| BUYERS GUIDE
HAVAL H9 LUX
Forget Chinese-vehicle prejudice - this wagon is a class act - June 2016
We knew the Chinese vehicle invasion would gain momentum and the new Haval H9 is an example of much better quality machinery.
Haval is a new SUV brand in the Australian market place, but follows the less than spectacular effort by Great Wall, Haval’s parent company, to market utes in Australia.
Legal wrangling with Ateco, Great Wall’s former Australian-market distributor, isn’t an ideal background for Haval’s new 4WD market initiative Down Under.
The acrimony may prove to be a blessing in the long run, because the impasse forced Haval to set up its own operation in Australia. Overseas vehicle makers
who deal through distributors often find it difficult to compete with brands that have local subsidiaries.
Given the Great Wall background we had mixed feelings about the Haval project, until we spent some time with the new H9. This vehicle comes in Premium
specification, for $46,490 and in Lux, for $50,990.
After a week’s testing the Lux version we’re sure the H9 would have success in the Australian market, if the powertrain produced better fuel economy.
Forty-five to 51 grand for a Chinese-made 4WD wagon may sound like a lot of money, particularly when the brand is virtually unknown, but the production
quality, fit and finish, and the equipment list pit the Haval H9 Lux against the top-shelf Prado, Grand Cherokee and Exceed wagons, and the Europeans:
all of whom list for 70-100-percent more money.
The principal downside is, unfortunately, an important one: the engine. Haval has forced its two-litre, turbocharged petrol four to power the 2.2-tonnes-empty H9.
There is a new diesel in the company’s engine range - the Great Wall GW4D20 two-litre, 140kW/ 410Nm turbo four – but it’s not available in the Haval range.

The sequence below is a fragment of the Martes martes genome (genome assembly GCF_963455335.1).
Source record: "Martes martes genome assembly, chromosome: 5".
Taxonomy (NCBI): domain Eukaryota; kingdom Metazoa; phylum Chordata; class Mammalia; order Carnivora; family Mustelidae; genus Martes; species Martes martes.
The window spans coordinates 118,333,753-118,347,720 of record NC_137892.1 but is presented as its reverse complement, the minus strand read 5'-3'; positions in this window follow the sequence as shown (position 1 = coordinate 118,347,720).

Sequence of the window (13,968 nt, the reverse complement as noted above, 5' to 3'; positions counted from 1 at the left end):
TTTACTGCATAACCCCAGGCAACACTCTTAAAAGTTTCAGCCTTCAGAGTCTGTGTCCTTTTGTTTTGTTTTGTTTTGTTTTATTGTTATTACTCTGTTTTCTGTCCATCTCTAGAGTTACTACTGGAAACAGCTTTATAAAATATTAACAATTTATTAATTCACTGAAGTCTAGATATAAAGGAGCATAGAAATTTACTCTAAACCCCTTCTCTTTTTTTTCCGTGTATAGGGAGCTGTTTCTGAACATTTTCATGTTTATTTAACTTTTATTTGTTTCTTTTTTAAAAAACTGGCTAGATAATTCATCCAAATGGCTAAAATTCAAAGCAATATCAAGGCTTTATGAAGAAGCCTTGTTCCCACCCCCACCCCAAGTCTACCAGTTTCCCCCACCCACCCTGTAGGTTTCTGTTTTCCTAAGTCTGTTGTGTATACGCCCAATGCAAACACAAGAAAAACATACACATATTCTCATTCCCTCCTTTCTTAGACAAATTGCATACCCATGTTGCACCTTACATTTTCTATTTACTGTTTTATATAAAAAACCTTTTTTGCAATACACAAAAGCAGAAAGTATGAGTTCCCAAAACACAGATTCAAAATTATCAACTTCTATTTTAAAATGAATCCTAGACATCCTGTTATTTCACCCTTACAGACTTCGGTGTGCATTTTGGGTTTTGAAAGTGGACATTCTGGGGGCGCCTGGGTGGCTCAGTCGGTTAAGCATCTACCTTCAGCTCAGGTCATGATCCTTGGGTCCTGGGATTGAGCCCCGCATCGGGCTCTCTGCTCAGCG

The company has stated that it has no plans to fit a diesel engine and believes that the future of 'green' wagon engines is petrol-only, with petrol-hybrid powertrans on the near horizon.
“The R&D experts at Haval have declared the future for the company is with turbocharged petrol engines,” said Haval Motors Australia chief marketing officer, Tim Smith.
“In the very near future that will be complemented by a mix of hybrid, plug-in hybrid and electric powertrains.”
2016 Haval H9
First up, let’s cover the vehicle’s powertrain shortcoming, because everything else is first class.
On paper, the little long-stroke petrol donk is up to the task, with 160kW and 324Nm, but while performance is good if the engine is revved, its 95 RON economy isn't very good, even when the vehicle is lightly loaded. We couldn’t get better than 14.8 litres per 100km, in mainly rural driving.
We shudder to think what it would consume towing a heavy caravan. The petrol-hybrid version can't come oson enough.
The H9’s main transmission is a ZF six-speed auto and the two-speed transfer case is from Borg-Warner, with a 2.48:1 low-range ratio.
The H9 has a full ladder-frame, rectangular-section, boxed chassis; a double-wishbone front suspension and a live rear axle with five-link location. That’s
a strong, towing-friendly design.
Speaking of towing, the H9 comes with a European-style rear cross member that’s pre-drilled and tapped to accept a bolt-on ‘donkey-dick’ tow ball and a European-pattern, 14-pin electrical plug is already fitted.
There are 14-pin to seven-pin conversion connectors available and a bolt-on towbar can be supplied, but Haval motors says the ball weight is still limited to 100kg.
The H9’s underbody is clean and there’s a steel protection plate under the sump and transmissions, and a composite cover under the 80-litre fuel tank.
Our test vehicle was an H9 Lux model, with 18-inch wheels, but the Premium model has 17s, for which there’s a wider choice of bush-capable tyres. The test
vehicle’s Coopers looked like a step in the right direction, but they didn’t have good grip on wet bitumen.